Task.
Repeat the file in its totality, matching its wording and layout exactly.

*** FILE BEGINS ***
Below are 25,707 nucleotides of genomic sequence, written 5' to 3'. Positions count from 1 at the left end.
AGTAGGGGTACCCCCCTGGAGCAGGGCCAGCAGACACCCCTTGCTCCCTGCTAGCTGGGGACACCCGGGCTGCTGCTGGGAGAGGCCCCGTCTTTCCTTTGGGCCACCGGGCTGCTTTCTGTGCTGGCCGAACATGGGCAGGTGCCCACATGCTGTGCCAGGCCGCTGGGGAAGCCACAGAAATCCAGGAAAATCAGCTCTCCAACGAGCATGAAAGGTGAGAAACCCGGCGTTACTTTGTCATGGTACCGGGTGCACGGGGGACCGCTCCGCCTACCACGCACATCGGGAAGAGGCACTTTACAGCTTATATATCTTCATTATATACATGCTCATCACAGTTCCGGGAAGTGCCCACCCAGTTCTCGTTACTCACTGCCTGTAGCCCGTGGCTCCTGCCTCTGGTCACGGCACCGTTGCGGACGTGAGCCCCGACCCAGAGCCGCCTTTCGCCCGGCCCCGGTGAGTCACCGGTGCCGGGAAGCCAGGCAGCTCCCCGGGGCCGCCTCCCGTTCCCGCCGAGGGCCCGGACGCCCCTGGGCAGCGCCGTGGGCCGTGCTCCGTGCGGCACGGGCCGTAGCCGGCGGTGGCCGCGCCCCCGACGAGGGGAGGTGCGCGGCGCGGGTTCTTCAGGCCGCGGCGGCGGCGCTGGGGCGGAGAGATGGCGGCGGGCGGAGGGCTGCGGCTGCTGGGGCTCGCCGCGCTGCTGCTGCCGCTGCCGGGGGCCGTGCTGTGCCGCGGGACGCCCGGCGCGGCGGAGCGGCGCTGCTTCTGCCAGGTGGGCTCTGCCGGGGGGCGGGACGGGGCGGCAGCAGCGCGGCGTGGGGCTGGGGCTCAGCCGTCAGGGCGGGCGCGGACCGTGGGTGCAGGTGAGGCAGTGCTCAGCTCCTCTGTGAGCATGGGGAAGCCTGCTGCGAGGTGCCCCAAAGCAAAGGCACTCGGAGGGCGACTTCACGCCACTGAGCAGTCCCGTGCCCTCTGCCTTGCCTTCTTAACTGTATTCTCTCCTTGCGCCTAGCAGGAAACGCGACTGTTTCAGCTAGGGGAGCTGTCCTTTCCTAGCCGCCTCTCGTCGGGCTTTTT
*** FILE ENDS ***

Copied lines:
Below are 25,707 nucleotides of genomic sequence, written 5' to 3'. Positions count from 1 at the left end.
AGTAGGGGTACCCCCCTGGAGCAGGGCCAGCAGACACCCCTTGCTCCCTGCTAGCTGGGGACACCCGGGCTGCTGCTGGGAGAGGCCCCGTCTTTCCTTTGGGCCACCGGGCTGCTTTCTGTGCTGGCCGAACATGGGCAGGTGCCCACATGCTGTGCCAGGCCGCTGGGGAAGCCACAGAAATCCAGGAAAATCAGCTCTCCAACGAGCATGAAAGGTGAGAAACCCGGCGTTACTTTGTCATGGTACCGGGTGCACGGGGGACCGCTCCGCCTACCACGCACATCGGGAAGAGGCACTTTACAGCTTATATATCTTCATTATATACATGCTCATCACAGTTCCGGGAAGTGCCCACCCAGTTCTCGTTACTCACTGCCTGTAGCCCGTGGCTCCTGCCTCTGGTCACGGCACCGTTGCGGACGTGAGCCCCGACCCAGAGCCGCCTTTCGCCCGGCCCCGGTGAGTCACCGGTGCCGGGAAGCCAGGCAGCTCCCCGGGGCCGCCTCCCGTTCCCGCCGAGGGCCCGGACGCCCCTGGGCAGCGCCGTGGGCCGTGCTCCGTGCGGCACGGGCCGTAGCCGGCGGTGGCCGCGCCCCCGACGAGGGGAGGTGCGCGGCGCGGGTTCTTCAGGCCGCGGCGGCGGCGCTGGGGCGGAGAGATGGCGGCGGGCGGAGGGCTGCGGCTGCTGGGGCTCGCCGCGCTGCTGCTGCCGCTGCCGGGGGCCGTGCTGTGCCGCGGGACGCCCGGCGCGGCGGAGCGGCGCTGCTTCTGCCAGGTGGGCTCTGCCGGGGGGCGGGACGGGGCGGCAGCAGCGCGGCGTGGGGCTGGGGCTCAGCCGTCAGGGCGGGCGCGGACCGTGGGTGCAGGTGAGGCAGTGCTCAGCTCCTCTGTGAGCATGGGGAAGCCTGCTGCGAGGTGCCCCAAAGCAAAGGCACTCGGAGGGCGACTTCACGCCACTGAGCAGTCCCGTGCCCTCTGCCTTGCCTTCTTAACTGTATTCTCTCCTTGCGCCTAGCAGGAAACGCGACTGTTTCAGCTAGGGGAGCTGTCCTTTCCTAGCCGCCTCTCGTCGGGCTTTTT